Asset Protection Trusts, or APTs, are complex structures that can be custom made to fit the needs of a particular individual and his goals. They are often confused with Trust Companies but are very different. The history of wealthy families using trusts dates back to Roman times when trusts were used as an instrument for holding property. More recently, trusts were common in England as early as the 11th century. It is generally accepted that the modern trust, used for asset protection and estate planning, has a history extending some four hundred years.

In the United States, it was possible to obtain substantial tax benefits prior to the Tax Reform Act of 1976. “Under the prior law, a United States citizen could create an irrevocable accumulation trust that would be taxed in basically the same manner as a nonresident alien individual. Thus, it was possible to defer United States taxes indefinitely or until distributions were actually made to its US beneficiaries.”[1] While tax law reform has eroded much of the tax-planning power of the trust in United States, it remains a powerful tax planning weapon elsewhere. For citizens of the United States, the Offshore Asset Protection Trust is a formidable tool for asset protection against creditors and litigators.

An APT with the objective of protecting assets should divest the settlor of just sufficient ownership of assets to deter potential future claims by creditors or litigators. For United States’ citizens, ownership of a foreign trust will frustrate the efforts of creditors as assets are the property of a trust and not a named individual. Offshore courts are hesitant to set aside a transfer to a trust if it is properly established under their law. In addition, a judgment from a U.S. litigator is difficult to enforce offshore; most litigation stops at the border. If for any reason, the jurisdiction was approached and asked to disallow the trust, it can often be easily moved to another country before any such action would take effect.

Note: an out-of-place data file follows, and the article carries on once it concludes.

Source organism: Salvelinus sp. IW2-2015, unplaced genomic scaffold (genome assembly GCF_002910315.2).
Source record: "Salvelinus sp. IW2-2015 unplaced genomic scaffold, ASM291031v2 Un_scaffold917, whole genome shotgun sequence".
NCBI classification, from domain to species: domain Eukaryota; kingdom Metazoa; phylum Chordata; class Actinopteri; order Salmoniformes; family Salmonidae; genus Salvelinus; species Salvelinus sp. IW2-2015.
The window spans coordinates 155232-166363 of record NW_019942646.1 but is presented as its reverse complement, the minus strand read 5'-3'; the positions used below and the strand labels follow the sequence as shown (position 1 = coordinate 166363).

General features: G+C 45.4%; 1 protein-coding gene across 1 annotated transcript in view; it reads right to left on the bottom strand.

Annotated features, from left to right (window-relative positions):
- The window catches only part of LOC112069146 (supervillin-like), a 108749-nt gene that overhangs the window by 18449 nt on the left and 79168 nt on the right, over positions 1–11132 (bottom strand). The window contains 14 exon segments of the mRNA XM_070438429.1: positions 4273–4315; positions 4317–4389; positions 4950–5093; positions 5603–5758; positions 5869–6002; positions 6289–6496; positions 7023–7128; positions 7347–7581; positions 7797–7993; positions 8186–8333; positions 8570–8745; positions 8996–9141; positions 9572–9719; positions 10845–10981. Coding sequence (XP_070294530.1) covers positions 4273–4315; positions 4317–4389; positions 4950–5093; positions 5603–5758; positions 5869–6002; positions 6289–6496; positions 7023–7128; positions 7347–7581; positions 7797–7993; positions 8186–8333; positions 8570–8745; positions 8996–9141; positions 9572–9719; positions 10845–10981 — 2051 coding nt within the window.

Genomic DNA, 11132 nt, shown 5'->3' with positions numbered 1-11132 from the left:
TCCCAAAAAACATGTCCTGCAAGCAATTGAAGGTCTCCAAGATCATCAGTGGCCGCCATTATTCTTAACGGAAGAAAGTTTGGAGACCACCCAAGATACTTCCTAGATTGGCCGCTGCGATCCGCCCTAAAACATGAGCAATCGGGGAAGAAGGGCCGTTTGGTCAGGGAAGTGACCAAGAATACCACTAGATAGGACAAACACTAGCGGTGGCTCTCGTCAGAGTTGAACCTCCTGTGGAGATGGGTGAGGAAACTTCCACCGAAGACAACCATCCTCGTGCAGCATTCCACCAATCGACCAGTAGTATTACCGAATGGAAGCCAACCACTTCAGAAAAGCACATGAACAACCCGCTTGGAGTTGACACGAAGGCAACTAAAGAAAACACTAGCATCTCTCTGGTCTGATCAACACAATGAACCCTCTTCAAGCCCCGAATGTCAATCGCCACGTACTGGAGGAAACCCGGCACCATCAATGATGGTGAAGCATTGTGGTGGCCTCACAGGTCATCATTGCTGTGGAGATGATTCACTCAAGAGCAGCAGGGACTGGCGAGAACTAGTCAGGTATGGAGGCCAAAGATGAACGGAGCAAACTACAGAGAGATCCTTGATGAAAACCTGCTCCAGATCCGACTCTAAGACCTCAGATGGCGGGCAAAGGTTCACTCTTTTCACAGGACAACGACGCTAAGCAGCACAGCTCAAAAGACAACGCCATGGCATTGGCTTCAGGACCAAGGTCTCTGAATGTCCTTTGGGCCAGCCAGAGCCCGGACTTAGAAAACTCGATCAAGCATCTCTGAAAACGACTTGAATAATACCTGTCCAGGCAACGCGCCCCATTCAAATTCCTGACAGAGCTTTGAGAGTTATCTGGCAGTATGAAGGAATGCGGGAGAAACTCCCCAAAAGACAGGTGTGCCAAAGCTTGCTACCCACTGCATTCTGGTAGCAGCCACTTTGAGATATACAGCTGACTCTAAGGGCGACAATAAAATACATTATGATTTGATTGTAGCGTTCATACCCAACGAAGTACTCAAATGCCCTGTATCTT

Much like any offshore contemplation, anyone considering an offshore trust should seek the advice of a competent, professional advisor. There are several terms regarding trusts that your advisor will use frequently:

  • SETTLOR or GRANTOR: A person placing property into a trust.
  • TRUSTEE: Professional who manages trust named beneficiaries.
  • BENEFICIARY: Individual(s) named to benefit from the trust.

Finally, it is important to keep in mind that there are many types of trusts. One specific type of trust cannot be all things to all people. The best approach is to know your main objective, and then consult a professional.

[1] Marshall J. Langer, “Practical International Tax Planning” p.57

Posted in: Asset Protection, Miscellaneous, Uncategorized on March 21, 2014

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